When you turn age 65—whether you’re still working or not—you become eligible to enroll in Medicare, the federal program to provide older adults and those with disabilities or permanent kidney failure with secure access to medical care.
If you’re still working when you turn age 65 (or become Medicare-eligible), you can wait to enroll in Medicare and stay covered in your UC medical plan for non-Medicare members. However, most employees enroll in Medicare Part A (which covers hospitalization) since there is typically no cost. Medicare Part A will be secondary to your UC active employee medical plan.
There are specific rules for the timing of when you must enroll in Medicare Part B, which has a monthly premium. Generally, you can delay enrolling in Part B if you are still working and have coverage through your employer. However, the rules are complex and there are penalties associated with not following them carefully (lifetime higher premiums for Part B.) You can find more information on medicare.gov. You might also want to discuss your personal situation with Medicare directly at (800)-MEDICARE.
UC Retiree Coverage Coordinates With Medicare
Generally, each UC non-Medicare medical plan has a corresponding Medicare option offered to eligible retirees after they enroll in Medicare. However, the Medicare version of the non-Medicare plans often have different costs, benefits, doctors, service areas and behavioral health providers.
Once you enroll in Medicare and complete a UC Medicare form, you’re automatically enrolled in the UC retiree Medicare plan that corresponds to your current medical plan. If you’d prefer a different Medicare plan, you can make that change during the next Open Enrollment period.
Under UC retiree coverage, if some family members are eligible for and enrolled in Medicare and others are not, you’re considered a split-Medicare family.
Tip: During the Open Enrollment period before you enroll in Medicare or retire with Medicare, take a look at the Medicare version of your current plan so that you understand your plan’s corresponding Medicare plan. Open enrollment is the time to make changes, if you want to transition to a different plan when you enroll in Medicare.
When You Must Enroll in Medicare
- If you are retired when you turn age 65, or retiring after age 65, you must enroll in Medicare. If you are eligible for premium-free Part A and you don’t enroll in Part A and B when first eligible or at retirement, you could lose your UC-sponsored medical coverage and be charged penalties by RASC and lifelong penalties by Medicare. Ninety (90) days before you turn 65, or when you are retiring, RASC will send you the Medicare forms you'll need to fill out, along with the date UC needs you to enroll in Medicare and return the forms.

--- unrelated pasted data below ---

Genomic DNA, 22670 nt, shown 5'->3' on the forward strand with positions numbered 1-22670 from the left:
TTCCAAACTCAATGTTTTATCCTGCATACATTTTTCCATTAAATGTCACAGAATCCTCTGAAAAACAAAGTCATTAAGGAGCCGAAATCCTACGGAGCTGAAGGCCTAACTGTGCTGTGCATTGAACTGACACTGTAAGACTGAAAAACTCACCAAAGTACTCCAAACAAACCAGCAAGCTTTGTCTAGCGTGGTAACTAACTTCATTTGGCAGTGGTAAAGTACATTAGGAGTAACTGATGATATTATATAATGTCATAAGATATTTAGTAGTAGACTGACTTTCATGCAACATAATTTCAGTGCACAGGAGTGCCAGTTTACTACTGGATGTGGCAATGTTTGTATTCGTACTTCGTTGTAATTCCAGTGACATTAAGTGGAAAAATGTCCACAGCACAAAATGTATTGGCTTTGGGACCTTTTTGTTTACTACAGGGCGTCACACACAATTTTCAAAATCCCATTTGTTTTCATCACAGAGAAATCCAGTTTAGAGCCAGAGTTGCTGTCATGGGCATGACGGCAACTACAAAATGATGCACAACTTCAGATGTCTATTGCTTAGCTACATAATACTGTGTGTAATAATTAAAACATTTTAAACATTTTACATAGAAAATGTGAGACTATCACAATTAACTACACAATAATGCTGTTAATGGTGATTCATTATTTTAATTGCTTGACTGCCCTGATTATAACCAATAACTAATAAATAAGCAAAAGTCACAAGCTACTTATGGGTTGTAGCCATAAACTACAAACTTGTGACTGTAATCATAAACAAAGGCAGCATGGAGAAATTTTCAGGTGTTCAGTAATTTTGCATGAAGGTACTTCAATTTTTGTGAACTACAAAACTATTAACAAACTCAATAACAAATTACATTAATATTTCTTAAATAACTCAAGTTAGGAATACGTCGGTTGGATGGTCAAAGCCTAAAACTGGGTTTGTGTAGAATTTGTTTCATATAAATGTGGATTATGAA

- If you’re receiving Social Security benefits. You’ll be automatically enrolled in Medicare Parts A and B when eligible, and are required by SSA to accept Part A. If you are still covered by UC active employee coverage, you can contact Social Security to opt out of Part B. When you later transition to UC retiree coverage, you will be able to enroll in Part B during a Medicare Special Enrollment Period.
Medicare Part A (hospital and facility coverage) is usually offered at no premium cost. There is a monthly premium for Part B (doctor and outpatient services) and Part D (prescription drugs) based on your income. Medicare premiums are in addition to any premium you pay UC for your UC medical coverage.
What Happens to Your UC Coverage When You Enroll in Medicare
Once you enroll in Medicare, you can still stay enrolled in UC medical benefits. However, as a UC retiree, you’ll need to transition to a UC plan for Medicare members. (Note: If you're enrolled in the UC Health Savings Plan as an active employee and want to continue receiving Health Savings Account contributions from UC—and making your own—you should not enroll in Medicare. The IRS does not allow Medicare participants to receive or make contributions to a Health Savings Account.)
Under UC retiree coverage, Medicare (not the UC medical plan) becomes your primary insurance, meaning Medicare will pay for Medicare-covered expenses first. Your UC plan then covers many of the remaining costs. This could be either a percentage of the eligible expenses left over after Medicare pays its share, or expenses that Medicare doesn’t cover and the UC plan does, such as services outside the U.S., hearing aids, and some behavioral health care with non-Medicare providers.
To get the highest level of benefits, make sure your doctors and other providers accept Medicare for services covered by Medicare. For services covered by the UC plan but not Medicare, such as hearing aids and some behavioral health, it is best to use providers that are in the UC plan network.
Learn more about the UC Medicare-coordinated medical plans.